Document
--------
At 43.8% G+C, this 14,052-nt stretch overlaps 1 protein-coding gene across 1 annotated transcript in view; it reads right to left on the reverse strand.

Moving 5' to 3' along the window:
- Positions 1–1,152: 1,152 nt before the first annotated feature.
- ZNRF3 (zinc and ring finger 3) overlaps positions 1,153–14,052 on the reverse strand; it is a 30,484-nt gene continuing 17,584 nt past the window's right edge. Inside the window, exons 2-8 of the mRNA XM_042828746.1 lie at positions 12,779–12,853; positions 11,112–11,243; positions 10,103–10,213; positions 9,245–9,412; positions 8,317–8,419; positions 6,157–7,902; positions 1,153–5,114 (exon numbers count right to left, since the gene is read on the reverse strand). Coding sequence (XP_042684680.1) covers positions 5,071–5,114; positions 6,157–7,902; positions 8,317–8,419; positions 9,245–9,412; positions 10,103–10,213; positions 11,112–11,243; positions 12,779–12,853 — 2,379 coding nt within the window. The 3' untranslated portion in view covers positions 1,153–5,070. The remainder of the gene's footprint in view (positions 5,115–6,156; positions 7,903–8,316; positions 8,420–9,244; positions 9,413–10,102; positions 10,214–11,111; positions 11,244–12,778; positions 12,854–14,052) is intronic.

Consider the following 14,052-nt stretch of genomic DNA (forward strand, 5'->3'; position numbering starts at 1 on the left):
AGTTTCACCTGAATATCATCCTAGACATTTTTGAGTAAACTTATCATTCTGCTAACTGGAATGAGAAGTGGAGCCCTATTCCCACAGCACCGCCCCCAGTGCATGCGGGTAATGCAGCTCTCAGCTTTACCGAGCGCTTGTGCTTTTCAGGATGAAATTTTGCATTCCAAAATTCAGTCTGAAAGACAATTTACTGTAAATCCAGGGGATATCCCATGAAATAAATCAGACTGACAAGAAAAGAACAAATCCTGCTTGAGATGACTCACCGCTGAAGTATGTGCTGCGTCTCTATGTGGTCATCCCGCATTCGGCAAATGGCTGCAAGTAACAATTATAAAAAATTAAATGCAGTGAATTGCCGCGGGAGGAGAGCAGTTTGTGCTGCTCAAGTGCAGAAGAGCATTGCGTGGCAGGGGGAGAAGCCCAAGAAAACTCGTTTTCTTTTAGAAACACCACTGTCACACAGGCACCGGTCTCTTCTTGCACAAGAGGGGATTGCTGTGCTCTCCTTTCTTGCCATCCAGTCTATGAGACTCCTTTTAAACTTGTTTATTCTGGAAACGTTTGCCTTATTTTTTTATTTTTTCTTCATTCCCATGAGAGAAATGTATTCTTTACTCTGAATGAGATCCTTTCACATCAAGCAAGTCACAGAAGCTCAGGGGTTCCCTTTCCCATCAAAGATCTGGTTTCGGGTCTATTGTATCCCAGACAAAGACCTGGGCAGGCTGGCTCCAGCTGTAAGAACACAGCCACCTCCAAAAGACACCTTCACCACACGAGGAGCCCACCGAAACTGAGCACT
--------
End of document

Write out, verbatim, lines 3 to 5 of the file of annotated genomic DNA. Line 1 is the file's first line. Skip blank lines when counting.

- Positions 1–1,152: 1,152 nt before the first annotated feature.
- ZNRF3 (zinc and ring finger 3) overlaps positions 1,153–14,052 on the reverse strand; it is a 30,484-nt gene continuing 17,584 nt past the window's right edge. Inside the window, exons 2-8 of the mRNA XM_042828746.1 lie at positions 12,779–12,853; positions 11,112–11,243; positions 10,103–10,213; positions 9,245–9,412; positions 8,317–8,419; positions 6,157–7,902; positions 1,153–5,114 (exon numbers count right to left, since the gene is read on the reverse strand). Coding sequence (XP_042684680.1) covers positions 5,071–5,114; positions 6,157–7,902; positions 8,317–8,419; positions 9,245–9,412; positions 10,103–10,213; positions 11,112–11,243; positions 12,779–12,853 — 2,379 coding nt within the window. The 3' untranslated portion in view covers positions 1,153–5,070. The remainder of the gene's footprint in view (positions 5,115–6,156; positions 7,903–8,316; positions 8,420–9,244; positions 9,413–10,102; positions 10,214–11,111; positions 11,244–12,778; positions 12,854–14,052) is intronic.

Consider the following 14,052-nt stretch of genomic DNA (forward strand, 5'->3'; position numbering starts at 1 on the left):